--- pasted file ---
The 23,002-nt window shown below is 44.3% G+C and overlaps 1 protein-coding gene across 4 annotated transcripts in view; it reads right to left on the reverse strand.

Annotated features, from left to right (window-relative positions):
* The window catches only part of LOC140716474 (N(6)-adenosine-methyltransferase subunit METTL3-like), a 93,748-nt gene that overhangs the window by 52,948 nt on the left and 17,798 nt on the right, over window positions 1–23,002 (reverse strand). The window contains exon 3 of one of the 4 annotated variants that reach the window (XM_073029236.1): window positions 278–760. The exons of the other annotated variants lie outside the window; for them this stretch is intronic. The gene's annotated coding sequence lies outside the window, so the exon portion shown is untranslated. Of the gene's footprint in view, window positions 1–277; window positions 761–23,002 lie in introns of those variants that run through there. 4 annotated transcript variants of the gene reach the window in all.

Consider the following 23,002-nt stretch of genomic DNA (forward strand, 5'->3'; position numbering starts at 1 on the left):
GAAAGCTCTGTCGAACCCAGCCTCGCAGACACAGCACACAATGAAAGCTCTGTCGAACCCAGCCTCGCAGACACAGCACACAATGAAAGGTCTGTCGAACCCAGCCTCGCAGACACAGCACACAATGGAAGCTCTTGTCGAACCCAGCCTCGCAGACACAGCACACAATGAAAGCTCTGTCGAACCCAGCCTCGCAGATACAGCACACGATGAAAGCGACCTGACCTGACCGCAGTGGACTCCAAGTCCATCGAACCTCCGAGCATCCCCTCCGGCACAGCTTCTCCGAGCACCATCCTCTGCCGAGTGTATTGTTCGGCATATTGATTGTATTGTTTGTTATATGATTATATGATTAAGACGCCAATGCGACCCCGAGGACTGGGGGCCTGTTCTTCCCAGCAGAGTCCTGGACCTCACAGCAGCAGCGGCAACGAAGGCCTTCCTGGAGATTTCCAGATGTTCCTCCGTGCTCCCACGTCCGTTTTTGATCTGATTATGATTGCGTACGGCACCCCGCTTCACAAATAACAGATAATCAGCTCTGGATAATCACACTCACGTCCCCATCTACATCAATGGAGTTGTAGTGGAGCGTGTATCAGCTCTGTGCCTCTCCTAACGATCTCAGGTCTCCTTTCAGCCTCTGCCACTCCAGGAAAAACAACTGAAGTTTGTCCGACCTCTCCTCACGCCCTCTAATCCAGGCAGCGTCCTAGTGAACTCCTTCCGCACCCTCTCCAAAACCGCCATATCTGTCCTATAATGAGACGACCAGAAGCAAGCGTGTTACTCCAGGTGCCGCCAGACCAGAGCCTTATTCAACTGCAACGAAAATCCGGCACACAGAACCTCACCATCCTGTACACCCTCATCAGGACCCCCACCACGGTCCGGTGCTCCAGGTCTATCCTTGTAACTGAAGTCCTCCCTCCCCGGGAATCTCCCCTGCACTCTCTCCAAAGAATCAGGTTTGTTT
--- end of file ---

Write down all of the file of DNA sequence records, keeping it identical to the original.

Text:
The 23,002-nt window shown below is 44.3% G+C and overlaps 1 protein-coding gene across 4 annotated transcripts in view; it reads right to left on the reverse strand.

Annotated features, from left to right (window-relative positions):
* The window catches only part of LOC140716474 (N(6)-adenosine-methyltransferase subunit METTL3-like), a 93,748-nt gene that overhangs the window by 52,948 nt on the left and 17,798 nt on the right, over window positions 1–23,002 (reverse strand). The window contains exon 3 of one of the 4 annotated variants that reach the window (XM_073029236.1): window positions 278–760. The exons of the other annotated variants lie outside the window; for them this stretch is intronic. The gene's annotated coding sequence lies outside the window, so the exon portion shown is untranslated. Of the gene's footprint in view, window positions 1–277; window positions 761–23,002 lie in introns of those variants that run through there. 4 annotated transcript variants of the gene reach the window in all.

Consider the following 23,002-nt stretch of genomic DNA (forward strand, 5'->3'; position numbering starts at 1 on the left):
GAAAGCTCTGTCGAACCCAGCCTCGCAGACACAGCACACAATGAAAGCTCTGTCGAACCCAGCCTCGCAGACACAGCACACAATGAAAGGTCTGTCGAACCCAGCCTCGCAGACACAGCACACAATGGAAGCTCTTGTCGAACCCAGCCTCGCAGACACAGCACACAATGAAAGCTCTGTCGAACCCAGCCTCGCAGATACAGCACACGATGAAAGCGACCTGACCTGACCGCAGTGGACTCCAAGTCCATCGAACCTCCGAGCATCCCCTCCGGCACAGCTTCTCCGAGCACCATCCTCTGCCGAGTGTATTGTTCGGCATATTGATTGTATTGTTTGTTATATGATTATATGATTAAGACGCCAATGCGACCCCGAGGACTGGGGGCCTGTTCTTCCCAGCAGAGTCCTGGACCTCACAGCAGCAGCGGCAACGAAGGCCTTCCTGGAGATTTCCAGATGTTCCTCCGTGCTCCCACGTCCGTTTTTGATCTGATTATGATTGCGTACGGCACCCCGCTTCACAAATAACAGATAATCAGCTCTGGATAATCACACTCACGTCCCCATCTACATCAATGGAGTTGTAGTGGAGCGTGTATCAGCTCTGTGCCTCTCCTAACGATCTCAGGTCTCCTTTCAGCCTCTGCCACTCCAGGAAAAACAACTGAAGTTTGTCCGACCTCTCCTCACGCCCTCTAATCCAGGCAGCGTCCTAGTGAACTCCTTCCGCACCCTCTCCAAAACCGCCATATCTGTCCTATAATGAGACGACCAGAAGCAAGCGTGTTACTCCAGGTGCCGCCAGACCAGAGCCTTATTCAACTGCAACGAAAATCCGGCACACAGAACCTCACCATCCTGTACACCCTCATCAGGACCCCCACCACGGTCCGGTGCTCCAGGTCTATCCTTGTAACTGAAGTCCTCCCTCCCCGGGAATCTCCCCTGCACTCTCTCCAAAGAATCAGGTTTGTTT